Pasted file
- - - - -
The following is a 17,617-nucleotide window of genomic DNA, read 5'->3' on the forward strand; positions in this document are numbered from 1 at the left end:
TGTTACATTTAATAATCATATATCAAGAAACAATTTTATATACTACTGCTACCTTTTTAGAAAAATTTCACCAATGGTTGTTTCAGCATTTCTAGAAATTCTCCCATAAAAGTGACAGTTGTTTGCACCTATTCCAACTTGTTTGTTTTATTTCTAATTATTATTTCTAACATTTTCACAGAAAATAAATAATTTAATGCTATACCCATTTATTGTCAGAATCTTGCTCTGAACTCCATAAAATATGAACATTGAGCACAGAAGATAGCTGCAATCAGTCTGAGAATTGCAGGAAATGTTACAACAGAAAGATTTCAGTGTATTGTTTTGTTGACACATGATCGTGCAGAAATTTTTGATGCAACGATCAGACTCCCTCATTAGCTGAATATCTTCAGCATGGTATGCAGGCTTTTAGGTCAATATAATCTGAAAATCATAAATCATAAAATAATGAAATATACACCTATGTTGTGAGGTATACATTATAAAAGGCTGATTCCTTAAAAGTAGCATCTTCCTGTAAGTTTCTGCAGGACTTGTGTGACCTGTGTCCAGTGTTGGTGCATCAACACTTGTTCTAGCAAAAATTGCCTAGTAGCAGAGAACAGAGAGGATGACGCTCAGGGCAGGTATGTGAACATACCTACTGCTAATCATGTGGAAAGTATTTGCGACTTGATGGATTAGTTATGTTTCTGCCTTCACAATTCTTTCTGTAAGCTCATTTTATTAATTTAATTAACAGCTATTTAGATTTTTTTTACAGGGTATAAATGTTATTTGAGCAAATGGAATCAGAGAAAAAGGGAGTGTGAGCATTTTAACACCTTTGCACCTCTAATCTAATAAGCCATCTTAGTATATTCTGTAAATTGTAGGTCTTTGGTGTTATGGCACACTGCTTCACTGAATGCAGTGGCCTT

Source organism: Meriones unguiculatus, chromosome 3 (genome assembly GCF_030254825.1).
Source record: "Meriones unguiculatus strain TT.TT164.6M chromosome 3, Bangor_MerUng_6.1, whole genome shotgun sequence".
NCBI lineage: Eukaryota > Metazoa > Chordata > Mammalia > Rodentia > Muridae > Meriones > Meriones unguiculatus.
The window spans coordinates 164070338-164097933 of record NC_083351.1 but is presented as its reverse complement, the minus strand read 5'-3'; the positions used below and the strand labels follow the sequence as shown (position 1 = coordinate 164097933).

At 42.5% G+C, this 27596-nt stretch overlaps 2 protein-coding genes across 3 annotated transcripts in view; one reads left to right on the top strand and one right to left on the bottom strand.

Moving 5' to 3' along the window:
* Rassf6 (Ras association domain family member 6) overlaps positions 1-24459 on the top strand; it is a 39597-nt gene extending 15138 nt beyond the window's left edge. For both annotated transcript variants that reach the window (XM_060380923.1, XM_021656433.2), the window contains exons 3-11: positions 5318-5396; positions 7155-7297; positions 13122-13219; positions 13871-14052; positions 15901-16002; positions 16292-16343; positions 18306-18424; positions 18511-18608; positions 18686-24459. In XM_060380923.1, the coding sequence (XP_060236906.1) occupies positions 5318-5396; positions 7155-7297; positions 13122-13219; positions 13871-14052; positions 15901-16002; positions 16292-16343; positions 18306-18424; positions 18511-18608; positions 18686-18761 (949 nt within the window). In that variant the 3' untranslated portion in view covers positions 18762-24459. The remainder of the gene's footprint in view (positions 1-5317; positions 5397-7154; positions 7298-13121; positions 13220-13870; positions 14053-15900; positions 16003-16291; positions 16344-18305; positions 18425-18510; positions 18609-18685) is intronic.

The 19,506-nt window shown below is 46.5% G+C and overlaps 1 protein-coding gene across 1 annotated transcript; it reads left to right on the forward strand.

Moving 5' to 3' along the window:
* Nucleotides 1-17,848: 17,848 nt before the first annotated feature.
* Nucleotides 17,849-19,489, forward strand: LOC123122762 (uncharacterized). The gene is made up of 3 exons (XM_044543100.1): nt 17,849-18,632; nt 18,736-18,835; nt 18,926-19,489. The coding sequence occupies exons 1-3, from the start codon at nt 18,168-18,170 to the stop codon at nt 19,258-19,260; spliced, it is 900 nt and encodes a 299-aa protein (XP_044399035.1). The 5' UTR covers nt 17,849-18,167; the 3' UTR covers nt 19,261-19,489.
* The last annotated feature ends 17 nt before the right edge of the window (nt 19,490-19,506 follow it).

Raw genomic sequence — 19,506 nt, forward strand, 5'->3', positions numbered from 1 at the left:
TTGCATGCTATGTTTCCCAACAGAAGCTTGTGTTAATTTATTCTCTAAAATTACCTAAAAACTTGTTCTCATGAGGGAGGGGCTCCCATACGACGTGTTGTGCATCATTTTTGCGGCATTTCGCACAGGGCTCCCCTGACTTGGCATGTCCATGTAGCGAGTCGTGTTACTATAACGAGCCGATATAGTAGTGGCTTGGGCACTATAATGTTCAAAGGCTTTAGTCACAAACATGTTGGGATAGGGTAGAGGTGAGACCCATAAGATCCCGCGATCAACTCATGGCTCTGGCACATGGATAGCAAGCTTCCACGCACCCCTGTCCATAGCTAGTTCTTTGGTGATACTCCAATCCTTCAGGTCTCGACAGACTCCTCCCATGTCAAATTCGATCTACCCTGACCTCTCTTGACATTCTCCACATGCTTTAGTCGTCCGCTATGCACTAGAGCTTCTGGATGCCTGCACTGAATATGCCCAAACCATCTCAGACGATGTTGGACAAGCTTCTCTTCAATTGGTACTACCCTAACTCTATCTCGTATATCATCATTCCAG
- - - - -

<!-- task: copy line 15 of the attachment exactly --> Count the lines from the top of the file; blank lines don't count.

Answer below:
Raw genomic sequence — 19,506 nt, forward strand, 5'->3', positions numbered from 1 at the left: